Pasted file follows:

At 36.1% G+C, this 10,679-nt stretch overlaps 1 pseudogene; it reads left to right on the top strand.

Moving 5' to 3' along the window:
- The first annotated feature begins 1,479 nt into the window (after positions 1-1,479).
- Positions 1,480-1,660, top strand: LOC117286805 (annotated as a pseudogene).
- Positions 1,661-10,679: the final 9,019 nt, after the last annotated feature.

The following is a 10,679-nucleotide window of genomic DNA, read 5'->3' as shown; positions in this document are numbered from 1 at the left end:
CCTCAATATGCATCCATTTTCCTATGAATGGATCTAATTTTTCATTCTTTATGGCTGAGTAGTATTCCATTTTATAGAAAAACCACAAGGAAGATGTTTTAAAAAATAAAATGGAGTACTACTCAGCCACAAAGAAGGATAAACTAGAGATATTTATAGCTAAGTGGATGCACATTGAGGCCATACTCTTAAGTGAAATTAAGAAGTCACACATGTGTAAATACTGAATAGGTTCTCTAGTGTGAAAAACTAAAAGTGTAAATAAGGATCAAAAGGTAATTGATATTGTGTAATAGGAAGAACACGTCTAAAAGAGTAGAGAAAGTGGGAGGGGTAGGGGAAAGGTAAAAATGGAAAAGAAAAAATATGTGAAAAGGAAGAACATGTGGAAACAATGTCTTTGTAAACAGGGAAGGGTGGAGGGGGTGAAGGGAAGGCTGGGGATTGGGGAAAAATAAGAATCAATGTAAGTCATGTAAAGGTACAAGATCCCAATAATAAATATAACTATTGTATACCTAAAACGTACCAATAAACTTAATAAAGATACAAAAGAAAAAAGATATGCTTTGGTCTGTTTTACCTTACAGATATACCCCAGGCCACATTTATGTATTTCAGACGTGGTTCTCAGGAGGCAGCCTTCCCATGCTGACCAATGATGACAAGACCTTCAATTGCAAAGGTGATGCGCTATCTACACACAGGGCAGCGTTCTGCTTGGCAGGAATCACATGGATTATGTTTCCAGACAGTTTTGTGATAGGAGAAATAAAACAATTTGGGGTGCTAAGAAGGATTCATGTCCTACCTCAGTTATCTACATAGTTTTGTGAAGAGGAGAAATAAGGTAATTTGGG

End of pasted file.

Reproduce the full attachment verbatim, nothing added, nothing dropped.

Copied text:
At 36.1% G+C, this 10,679-nt stretch overlaps 1 pseudogene; it reads left to right on the top strand.

Moving 5' to 3' along the window:
- The first annotated feature begins 1,479 nt into the window (after positions 1-1,479).
- Positions 1,480-1,660, top strand: LOC117286805 (annotated as a pseudogene).
- Positions 1,661-10,679: the final 9,019 nt, after the last annotated feature.

The following is a 10,679-nucleotide window of genomic DNA, read 5'->3' as shown; positions in this document are numbered from 1 at the left end:
CCTCAATATGCATCCATTTTCCTATGAATGGATCTAATTTTTCATTCTTTATGGCTGAGTAGTATTCCATTTTATAGAAAAACCACAAGGAAGATGTTTTAAAAAATAAAATGGAGTACTACTCAGCCACAAAGAAGGATAAACTAGAGATATTTATAGCTAAGTGGATGCACATTGAGGCCATACTCTTAAGTGAAATTAAGAAGTCACACATGTGTAAATACTGAATAGGTTCTCTAGTGTGAAAAACTAAAAGTGTAAATAAGGATCAAAAGGTAATTGATATTGTGTAATAGGAAGAACACGTCTAAAAGAGTAGAGAAAGTGGGAGGGGTAGGGGAAAGGTAAAAATGGAAAAGAAAAAATATGTGAAAAGGAAGAACATGTGGAAACAATGTCTTTGTAAACAGGGAAGGGTGGAGGGGGTGAAGGGAAGGCTGGGGATTGGGGAAAAATAAGAATCAATGTAAGTCATGTAAAGGTACAAGATCCCAATAATAAATATAACTATTGTATACCTAAAACGTACCAATAAACTTAATAAAGATACAAAAGAAAAAAGATATGCTTTGGTCTGTTTTACCTTACAGATATACCCCAGGCCACATTTATGTATTTCAGACGTGGTTCTCAGGAGGCAGCCTTCCCATGCTGACCAATGATGACAAGACCTTCAATTGCAAAGGTGATGCGCTATCTACACACAGGGCAGCGTTCTGCTTGGCAGGAATCACATGGATTATGTTTCCAGACAGTTTTGTGATAGGAGAAATAAAACAATTTGGGGTGCTAAGAAGGATTCATGTCCTACCTCAGTTATCTACATAGTTTTGTGAAGAGGAGAAATAAGGTAATTTGGG